Can I Withdraw My 401(k) Before Filing for Divorce?

By Rob Jennings J.D.

Although a 401(k) may constitute marital property in your divorce, it remains under your control, giving you the option of withdrawing the funds if you choose to do so. Just because you can do it, however, doesn't mean you should. Before making any withdrawals, understand how courts treat 401(k) funds and what penalties you could face.

Marital Property

Although state law on marital property division varies, 401(k) contributions made during marriage -- and any increases in value on those contributions--generally constitute marital property in a divorce. This means that the judge in your case can divide those funds -- even if you're the one who earned them. In some jurisdictions, the judge can award a portion or your entire 401(k) to your spouse. Depending upon the circumstances of your withdrawals, your actions may be viewed as attempts to hide marital funds from both your spouse and the judge.

Withdrawals

When you withdraw 401(k) funds, the court can treat you as having taken an advance on your share of marital property, meaning you will likely have to reimburse your spouse with other funds. Depending upon your reasons for making the withdrawals, the court may saddle you with a pre-tax, pre-penalty valuation of the funds. Since 401(k) withdrawals are taxed at your ordinary income rate and carry penalties if done early, you could have to compensate your spouse with more value than you yourself received.

Divorce is never easy, but we can help. Learn More

Reasons for Withdrawal

If you withdraw funds due to financial hardship, the court may not require you to reimburse the other spouse -- depending upon what you did with the money. Paying down marital debt or preventing the repossession of marital property can benefit both parties. If your spouse has a child or spousal support obligation that he ignores, you may get away with drawing down your 401(k) on the grounds that you may not have had to do it had your spouse paid you like he should have.

Alternatives to Withdrawal

Some individuals withdraw funds from their 401(k) to "pay off" their spouse, which triggers the imposition of taxes and early withdrawal penalties. These expenses are usually unnecessary; when you need to divide a 401(k) because of a divorce, a qualified domestic relations order (QDRO) can allow you to transfer funds to your spouse without paying those taxes and penalties. Instead of pulling funds out to pay down marital debt, consider a joint bankruptcy. Under current law, you can obtain a discharge of some or all of your debt while keeping your retirement assets intact.

Protection of Other Spouse

State law can protect the other spouse in a divorce where there exists a possibility that the 401(k) owner may withdraw the funds. The divorce summons may contain a restraining order preventing the served spouse from withdrawing or selling marital assets. Parties can also ask the court for temporary restraining orders to prevent the disappearance of retirement funds during the divorce process. These restraining orders can be served on the 401(k) sponsor so that if the other spouse tries to make withdrawals in violation of the order, the account can be frozen.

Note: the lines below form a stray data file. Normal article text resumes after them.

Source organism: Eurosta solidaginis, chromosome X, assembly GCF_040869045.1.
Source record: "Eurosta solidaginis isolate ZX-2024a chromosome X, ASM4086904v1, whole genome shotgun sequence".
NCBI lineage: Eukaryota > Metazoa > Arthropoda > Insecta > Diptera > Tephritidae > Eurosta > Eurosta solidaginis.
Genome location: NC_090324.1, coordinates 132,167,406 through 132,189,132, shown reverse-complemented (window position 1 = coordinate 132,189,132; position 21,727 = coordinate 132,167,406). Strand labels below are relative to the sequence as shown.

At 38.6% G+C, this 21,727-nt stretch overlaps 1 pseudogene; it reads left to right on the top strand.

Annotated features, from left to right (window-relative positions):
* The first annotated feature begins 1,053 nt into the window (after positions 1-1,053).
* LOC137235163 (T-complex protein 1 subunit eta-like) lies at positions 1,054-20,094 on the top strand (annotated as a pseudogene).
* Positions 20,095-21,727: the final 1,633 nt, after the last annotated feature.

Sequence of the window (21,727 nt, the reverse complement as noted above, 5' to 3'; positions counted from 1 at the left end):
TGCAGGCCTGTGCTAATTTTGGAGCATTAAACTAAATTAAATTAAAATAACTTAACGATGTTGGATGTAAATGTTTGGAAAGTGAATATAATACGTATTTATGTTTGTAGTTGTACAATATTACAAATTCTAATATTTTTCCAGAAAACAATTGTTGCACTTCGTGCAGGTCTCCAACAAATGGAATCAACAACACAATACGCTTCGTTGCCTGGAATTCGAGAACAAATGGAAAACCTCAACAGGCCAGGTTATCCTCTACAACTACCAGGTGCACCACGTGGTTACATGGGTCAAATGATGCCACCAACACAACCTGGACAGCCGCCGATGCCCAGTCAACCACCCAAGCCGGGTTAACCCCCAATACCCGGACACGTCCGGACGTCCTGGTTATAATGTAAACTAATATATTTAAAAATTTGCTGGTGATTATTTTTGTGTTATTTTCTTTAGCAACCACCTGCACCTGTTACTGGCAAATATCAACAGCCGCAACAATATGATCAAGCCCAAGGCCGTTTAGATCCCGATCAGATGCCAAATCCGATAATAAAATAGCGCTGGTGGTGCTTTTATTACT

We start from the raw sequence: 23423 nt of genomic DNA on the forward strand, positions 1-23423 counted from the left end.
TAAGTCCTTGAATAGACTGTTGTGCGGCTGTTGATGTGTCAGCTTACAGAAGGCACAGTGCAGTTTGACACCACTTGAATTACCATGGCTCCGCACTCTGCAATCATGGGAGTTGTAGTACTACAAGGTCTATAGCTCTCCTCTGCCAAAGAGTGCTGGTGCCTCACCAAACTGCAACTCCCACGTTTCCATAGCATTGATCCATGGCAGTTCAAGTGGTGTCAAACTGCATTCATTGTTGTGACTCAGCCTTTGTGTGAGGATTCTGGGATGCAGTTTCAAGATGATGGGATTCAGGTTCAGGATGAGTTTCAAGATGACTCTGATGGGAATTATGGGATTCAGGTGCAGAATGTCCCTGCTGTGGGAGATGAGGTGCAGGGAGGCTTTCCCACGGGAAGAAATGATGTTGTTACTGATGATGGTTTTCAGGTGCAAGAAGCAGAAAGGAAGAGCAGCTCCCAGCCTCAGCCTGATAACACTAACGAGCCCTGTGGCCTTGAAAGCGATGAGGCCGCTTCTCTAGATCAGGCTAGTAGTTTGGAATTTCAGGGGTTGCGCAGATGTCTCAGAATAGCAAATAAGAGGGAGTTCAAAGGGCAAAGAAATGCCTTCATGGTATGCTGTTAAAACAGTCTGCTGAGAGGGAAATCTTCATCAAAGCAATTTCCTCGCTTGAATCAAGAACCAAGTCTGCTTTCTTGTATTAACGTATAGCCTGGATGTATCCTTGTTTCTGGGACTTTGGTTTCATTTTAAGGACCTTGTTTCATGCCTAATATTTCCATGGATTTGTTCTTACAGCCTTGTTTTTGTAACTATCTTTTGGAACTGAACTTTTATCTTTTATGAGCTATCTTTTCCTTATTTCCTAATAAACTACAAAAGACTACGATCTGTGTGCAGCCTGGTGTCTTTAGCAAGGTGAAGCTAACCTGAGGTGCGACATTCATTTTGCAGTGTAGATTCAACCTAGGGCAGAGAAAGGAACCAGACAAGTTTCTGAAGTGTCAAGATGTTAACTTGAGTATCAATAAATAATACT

Divorce is never easy, but we can help. Learn More
How to Divide Deferred Compensation Accounts in a Divorce

References

Related articles

How Is a Roth IRA Divided in a Divorce?

Dividing most retirement accounts in a divorce can be a major headache, but Roth IRAs are an exception. Unlike defined benefit plans, Roth IRAs don’t pay out in monthly increments from your employer when you retire, so calculating a monthly payout to your spouse is not required. You contribute to a Roth IRA on your own each year with marital income, up to a certain limit set by the Internal Revenue Service. If you divorce, that part of your Roth IRA that was financed with marital income is apportioned between you and your spouse.

Are Savings Accounts Frozen During a Divorce in North Carolina?

As a spouse contemplating divorce in North Carolina, you are likely consumed by the necessary issues that must be resolved -- such as property division, alimony and custody -- before a court will terminate your marriage. However, even before addressing these matters, you may need to take steps to protect marital assets, like money held in savings accounts, or your assets will be at risk if your spouse depletes or siphons off the funds before or during the divorce. Freezing your bank accounts is one way to keep this from happening.

If Your Spouse Cleans Out Your Joint Account Before a Divorce, Can You Legally Get That Money Back?

When two people hold a joint account, they each have an equal right to its balance, regardless of whether or not they're married. The situation changes, however, when a married couple separates. The divorce process gives rise to property rights on the part of each spouse as to all items considered marital property.

Get Divorced Online

Related articles

Proving Money Is Inherited

Each state has its own laws regarding the division of marital property in a divorce. Community property states, which ...

Massachusetts Laws on Divorce & 401(k)s

If you and your spouse divorce, not only do you have to separate your lives, you also must separate the property you ...

401(k) Rights in a Divorce

One of the most difficult aspects of property division in a divorce case concerns the sharing of retirement assets. ...

Can a Wife Take Assets in a Divorce That Were Owned by the Husband Prior to the Marriage in Ohio?

Ohio courts can divide all types of property in your divorce -- real estate, household furnishings, vehicles and bank ...

Browse by category
Ready to Begin? GET STARTED